“When people say `plant a church,’ what they actually mean is `start a worship?service.’”
Midtown is an unconventional kind of church. According to Tim, “When people say ‘plant a church,’ what they actually mean is ‘start a worship service.’ Our contemporary notion of church is a group of people, facing in the same direction, where a stage becomes an altar. Then we look at programs, ministry, and service projects as ‘extra credit.’”
Midtown wanted something different. Within 10 minutes of the start of a Midtown “service,” chairs (and attendees) move from facing forward and are arranged into circles of 5 to 10 people in order to facilitate conversation.
Midtown Church is, in essence, a series of conversational circles. Brandon Schulz, a social media entrepreneur, describes Midtown as “the closest church to embodying how social media works, except it’s live, in person.” The relational emphasis doesn’t mean skimping on theology. Midtown is unapologetically orthodox in its teaching and Tim talks boldly about Jesus, sin, grace, faith, and work.
What you won’t see, though, is a sermon or traditional service structure. Tim sees the primary role of the pastor as a facilitator. This stems from the Midtown founders’ shared fascination with self-organizing models. Tim even researched Tupperware parties and “Open Space” business conferences as part of the design for Midtown.
One key benefit Tim sees to bivocationalism is how it’s enabled the church to take a different approach to money. Tim and his Midtown cofounders decided that the pastor would not draw a substantial income from the church (and perhaps none at all). Why? They feared that money might get in the way of forming and deepening relationships, especially in the early days of planting the church.
Tim didn’t arrive at this decision lightly. He was considered for a planting grant from another church, but, because he’d only recently been married, was told he was “not ready.” (A good caution against being too quick to tell young, innovative pastors they’re “not ready.”) In hindsight he’s grateful for having been turned down. Through the grant evaluation process Tim realized he was in a classic struggle between “passion” (for Midtown’s strategy of not forcing economic ties between pastor and congregants) and “paycheck” (the reality that life would be a bit easier with seed funding).
Because of my work in faith-based business development, a friend introduced me to Tim to help him and Midtown’s other three original founders, Eric, Kelsey, and Jenna, find strategic options for the church, including income streams. Most of the business development I do is at the intersection of faith and financial services. This work connects me with many churches and ministries. Still, I found Midtown’s model remarkable.
Tim and I began a months-long series of conversations, thinking through bivocational options. For Tim, bivocationalism is one piece of an overall strategy. As he left his job as youth pastor, he actively sought an income-generating role to support his family that would also leave enough time for him and co-founder, Eric, to devote sufficient time to Midtown. Jenna, the fourth cofounder of Midtown, is now in seminary herself.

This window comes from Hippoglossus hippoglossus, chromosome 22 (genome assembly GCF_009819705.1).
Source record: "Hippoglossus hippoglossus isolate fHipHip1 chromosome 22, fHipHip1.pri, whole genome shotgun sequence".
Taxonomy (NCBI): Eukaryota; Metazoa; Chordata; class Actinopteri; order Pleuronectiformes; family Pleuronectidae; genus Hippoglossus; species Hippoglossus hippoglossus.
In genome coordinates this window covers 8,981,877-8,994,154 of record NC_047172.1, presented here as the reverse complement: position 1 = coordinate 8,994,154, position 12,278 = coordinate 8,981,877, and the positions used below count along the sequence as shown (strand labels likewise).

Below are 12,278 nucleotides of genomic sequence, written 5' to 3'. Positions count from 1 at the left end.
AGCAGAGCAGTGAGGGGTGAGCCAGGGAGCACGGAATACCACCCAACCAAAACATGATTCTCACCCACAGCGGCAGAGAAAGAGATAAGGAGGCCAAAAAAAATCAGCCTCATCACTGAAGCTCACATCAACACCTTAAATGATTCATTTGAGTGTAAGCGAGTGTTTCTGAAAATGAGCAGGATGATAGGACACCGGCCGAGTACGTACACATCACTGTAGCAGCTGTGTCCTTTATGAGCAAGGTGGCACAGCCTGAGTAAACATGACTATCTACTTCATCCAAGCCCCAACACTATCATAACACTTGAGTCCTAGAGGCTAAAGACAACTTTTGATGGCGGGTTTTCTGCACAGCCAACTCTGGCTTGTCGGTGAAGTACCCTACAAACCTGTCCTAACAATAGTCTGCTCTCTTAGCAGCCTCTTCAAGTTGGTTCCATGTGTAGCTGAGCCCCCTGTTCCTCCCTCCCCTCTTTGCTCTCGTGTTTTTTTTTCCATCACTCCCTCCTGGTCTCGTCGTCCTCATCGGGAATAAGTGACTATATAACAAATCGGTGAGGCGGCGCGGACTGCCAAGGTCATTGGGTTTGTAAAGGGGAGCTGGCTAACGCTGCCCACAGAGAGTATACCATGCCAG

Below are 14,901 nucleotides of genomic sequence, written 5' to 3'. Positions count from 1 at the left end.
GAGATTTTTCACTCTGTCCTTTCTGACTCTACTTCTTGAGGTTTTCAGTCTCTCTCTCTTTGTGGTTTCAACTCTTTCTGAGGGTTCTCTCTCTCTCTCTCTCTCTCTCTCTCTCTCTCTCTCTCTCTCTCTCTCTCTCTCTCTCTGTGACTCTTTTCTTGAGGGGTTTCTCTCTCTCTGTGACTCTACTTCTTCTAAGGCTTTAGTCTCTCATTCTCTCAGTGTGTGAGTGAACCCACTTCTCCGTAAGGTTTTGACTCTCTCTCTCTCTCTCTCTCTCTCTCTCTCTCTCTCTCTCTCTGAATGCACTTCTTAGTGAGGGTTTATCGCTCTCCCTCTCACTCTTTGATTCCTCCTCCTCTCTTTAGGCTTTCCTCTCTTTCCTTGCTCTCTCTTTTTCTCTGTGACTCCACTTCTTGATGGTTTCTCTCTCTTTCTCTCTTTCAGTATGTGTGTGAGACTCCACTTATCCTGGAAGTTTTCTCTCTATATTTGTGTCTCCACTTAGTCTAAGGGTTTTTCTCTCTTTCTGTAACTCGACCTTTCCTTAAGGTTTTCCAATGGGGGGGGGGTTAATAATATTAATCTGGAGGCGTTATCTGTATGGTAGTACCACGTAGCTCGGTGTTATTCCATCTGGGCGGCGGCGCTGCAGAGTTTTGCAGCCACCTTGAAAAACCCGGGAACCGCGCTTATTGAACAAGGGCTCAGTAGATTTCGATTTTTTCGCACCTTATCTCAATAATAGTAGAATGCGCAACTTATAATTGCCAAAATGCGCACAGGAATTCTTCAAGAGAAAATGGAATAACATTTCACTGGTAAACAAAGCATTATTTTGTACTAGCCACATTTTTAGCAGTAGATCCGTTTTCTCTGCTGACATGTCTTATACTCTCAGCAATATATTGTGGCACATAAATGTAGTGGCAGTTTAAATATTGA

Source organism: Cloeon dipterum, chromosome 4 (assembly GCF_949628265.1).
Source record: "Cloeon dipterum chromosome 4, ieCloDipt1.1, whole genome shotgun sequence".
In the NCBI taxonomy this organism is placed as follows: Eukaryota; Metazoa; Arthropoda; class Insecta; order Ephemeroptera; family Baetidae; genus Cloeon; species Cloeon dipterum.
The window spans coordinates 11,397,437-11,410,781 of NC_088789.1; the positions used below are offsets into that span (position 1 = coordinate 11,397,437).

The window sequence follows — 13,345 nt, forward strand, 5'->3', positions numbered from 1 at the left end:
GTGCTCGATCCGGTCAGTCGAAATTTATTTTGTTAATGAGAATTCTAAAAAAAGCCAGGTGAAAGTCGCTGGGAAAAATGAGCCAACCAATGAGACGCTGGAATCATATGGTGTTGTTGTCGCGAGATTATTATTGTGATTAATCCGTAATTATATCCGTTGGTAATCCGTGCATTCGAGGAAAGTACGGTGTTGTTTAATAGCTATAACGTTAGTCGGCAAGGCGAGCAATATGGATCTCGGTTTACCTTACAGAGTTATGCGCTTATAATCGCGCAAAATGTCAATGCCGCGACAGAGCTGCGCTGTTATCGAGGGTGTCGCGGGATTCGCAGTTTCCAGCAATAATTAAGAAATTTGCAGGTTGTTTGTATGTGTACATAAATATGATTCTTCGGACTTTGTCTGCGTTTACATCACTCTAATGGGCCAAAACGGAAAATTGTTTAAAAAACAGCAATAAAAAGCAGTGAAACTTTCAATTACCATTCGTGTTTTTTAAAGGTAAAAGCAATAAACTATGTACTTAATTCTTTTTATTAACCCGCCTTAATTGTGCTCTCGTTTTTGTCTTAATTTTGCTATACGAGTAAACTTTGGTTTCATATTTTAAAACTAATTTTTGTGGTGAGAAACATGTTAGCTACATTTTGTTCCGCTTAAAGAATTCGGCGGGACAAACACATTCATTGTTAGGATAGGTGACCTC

I asked Tim if seminary professors had introduced him to any role models, mentors or even examples of bivocational pastors. In short, the answer was “no.”
“If you don’t have a fulltime, paying role as a pastor, it’s somehow treated as a failure,” he said.
On reflection, though, he recalled that I had introduced him to a potential model for bivocationalism in Scott Woller, of Corner Coffee/Corner Church, as well as another entrepreneurial pastor in the Twin Cities. Ultimately, Tim decided to pursue an entrepreneurial path himself.
“Well Tim,” I said “I’m about to feature you and Scott in my writing. Perhaps you can become one of the role models.” Maybe future seminarians (as well as seminaries of the future) will realize that bivocationalism should not be seen as a failure, but in fact can be a successful strategy and a legitimate way of pursuing one’s calling.
Scott Woller leads a church in the North Loop area of Minneapolis. Corner Coffee/Corner Church is actually two distinct legal entities sharing a single location—and the same vision. Monday through Saturday, Corner Coffee is, you guessed it, a coffee shop. Their product is coffee, although creating a sense of community is the underlying goal.
Given that a fair amount of this article was written in the coffee shop, I’m able to attest to the fact that Scott and his team are accomplishing this goal. Corner Coffee is a for-profit LLC that creates neighborhood jobs. While the coffee shop has never paid a salary for Scott or other church staff, 100 percent of the profits of the coffee shop go toward the church’s operating budget. The church, as a legal entity, is the sole shareholder of the coffee shop. Scott is, in effect, the coffee shop’s volunteer CEO.
Corner Coffee was conceived as a way to plant Corner Church in an urban setting. Being an Assemblies of God plant, members of that denomination would feel theologically quite at home at Corner Church, just so long as they don’t mind the espresso machine hissing in the background. By having a fully-functioning, profitable business six days per week, the separately incorporated church has very low overhead for Sundays, and is able to meet in a comfortable, casual setting. (By the way, it took two years for Corner Church to be profitable. Scott hastens to add that a coffee shop is not a way to make “easy money.”)